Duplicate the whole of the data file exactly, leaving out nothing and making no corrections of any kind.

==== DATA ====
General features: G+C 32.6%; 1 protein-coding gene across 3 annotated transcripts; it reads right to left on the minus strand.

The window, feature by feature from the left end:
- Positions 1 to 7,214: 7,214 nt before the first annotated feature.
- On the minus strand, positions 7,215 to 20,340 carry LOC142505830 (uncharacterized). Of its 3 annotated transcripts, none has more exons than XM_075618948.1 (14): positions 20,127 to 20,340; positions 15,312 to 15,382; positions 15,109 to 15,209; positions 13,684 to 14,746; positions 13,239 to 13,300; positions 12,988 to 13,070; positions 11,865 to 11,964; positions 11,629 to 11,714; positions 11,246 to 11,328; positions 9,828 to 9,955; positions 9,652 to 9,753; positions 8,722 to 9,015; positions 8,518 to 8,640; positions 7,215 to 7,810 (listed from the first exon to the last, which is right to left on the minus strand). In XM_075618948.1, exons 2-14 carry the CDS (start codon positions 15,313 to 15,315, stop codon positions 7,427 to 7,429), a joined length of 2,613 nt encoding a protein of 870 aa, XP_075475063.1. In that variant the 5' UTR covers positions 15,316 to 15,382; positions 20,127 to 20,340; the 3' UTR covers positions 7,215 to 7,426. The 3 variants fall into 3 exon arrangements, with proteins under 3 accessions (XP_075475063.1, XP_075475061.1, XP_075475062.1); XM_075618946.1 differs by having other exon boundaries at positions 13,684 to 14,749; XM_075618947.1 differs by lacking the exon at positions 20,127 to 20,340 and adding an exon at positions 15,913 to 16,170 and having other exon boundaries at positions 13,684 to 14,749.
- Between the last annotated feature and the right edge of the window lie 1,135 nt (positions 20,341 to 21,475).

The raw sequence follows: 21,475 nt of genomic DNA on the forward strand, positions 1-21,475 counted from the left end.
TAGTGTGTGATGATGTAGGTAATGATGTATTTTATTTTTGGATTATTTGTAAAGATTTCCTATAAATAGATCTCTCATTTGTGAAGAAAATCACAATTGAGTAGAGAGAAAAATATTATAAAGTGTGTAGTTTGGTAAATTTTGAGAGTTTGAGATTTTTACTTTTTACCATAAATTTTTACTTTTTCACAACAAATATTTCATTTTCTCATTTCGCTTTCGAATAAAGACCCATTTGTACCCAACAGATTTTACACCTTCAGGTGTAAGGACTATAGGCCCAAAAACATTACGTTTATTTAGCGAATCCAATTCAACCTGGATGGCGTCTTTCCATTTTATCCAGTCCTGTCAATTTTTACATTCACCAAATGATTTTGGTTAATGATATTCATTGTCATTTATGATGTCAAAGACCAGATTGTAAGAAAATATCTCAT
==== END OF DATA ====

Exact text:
General features: G+C 32.6%; 1 protein-coding gene across 3 annotated transcripts; it reads right to left on the minus strand.

The window, feature by feature from the left end:
- Positions 1 to 7,214: 7,214 nt before the first annotated feature.
- On the minus strand, positions 7,215 to 20,340 carry LOC142505830 (uncharacterized). Of its 3 annotated transcripts, none has more exons than XM_075618948.1 (14): positions 20,127 to 20,340; positions 15,312 to 15,382; positions 15,109 to 15,209; positions 13,684 to 14,746; positions 13,239 to 13,300; positions 12,988 to 13,070; positions 11,865 to 11,964; positions 11,629 to 11,714; positions 11,246 to 11,328; positions 9,828 to 9,955; positions 9,652 to 9,753; positions 8,722 to 9,015; positions 8,518 to 8,640; positions 7,215 to 7,810 (listed from the first exon to the last, which is right to left on the minus strand). In XM_075618948.1, exons 2-14 carry the CDS (start codon positions 15,313 to 15,315, stop codon positions 7,427 to 7,429), a joined length of 2,613 nt encoding a protein of 870 aa, XP_075475063.1. In that variant the 5' UTR covers positions 15,316 to 15,382; positions 20,127 to 20,340; the 3' UTR covers positions 7,215 to 7,426. The 3 variants fall into 3 exon arrangements, with proteins under 3 accessions (XP_075475063.1, XP_075475061.1, XP_075475062.1); XM_075618946.1 differs by having other exon boundaries at positions 13,684 to 14,749; XM_075618947.1 differs by lacking the exon at positions 20,127 to 20,340 and adding an exon at positions 15,913 to 16,170 and having other exon boundaries at positions 13,684 to 14,749.
- Between the last annotated feature and the right edge of the window lie 1,135 nt (positions 20,341 to 21,475).

The raw sequence follows: 21,475 nt of genomic DNA on the forward strand, positions 1-21,475 counted from the left end.
TAGTGTGTGATGATGTAGGTAATGATGTATTTTATTTTTGGATTATTTGTAAAGATTTCCTATAAATAGATCTCTCATTTGTGAAGAAAATCACAATTGAGTAGAGAGAAAAATATTATAAAGTGTGTAGTTTGGTAAATTTTGAGAGTTTGAGATTTTTACTTTTTACCATAAATTTTTACTTTTTCACAACAAATATTTCATTTTCTCATTTCGCTTTCGAATAAAGACCCATTTGTACCCAACAGATTTTACACCTTCAGGTGTAAGGACTATAGGCCCAAAAACATTACGTTTATTTAGCGAATCCAATTCAACCTGGATGGCGTCTTTCCATTTTATCCAGTCCTGTCAATTTTTACATTCACCAAATGATTTTGGTTAATGATATTCATTGTCATTTATGATGTCAAAGACCAGATTGTAAGAAAATATCTCAT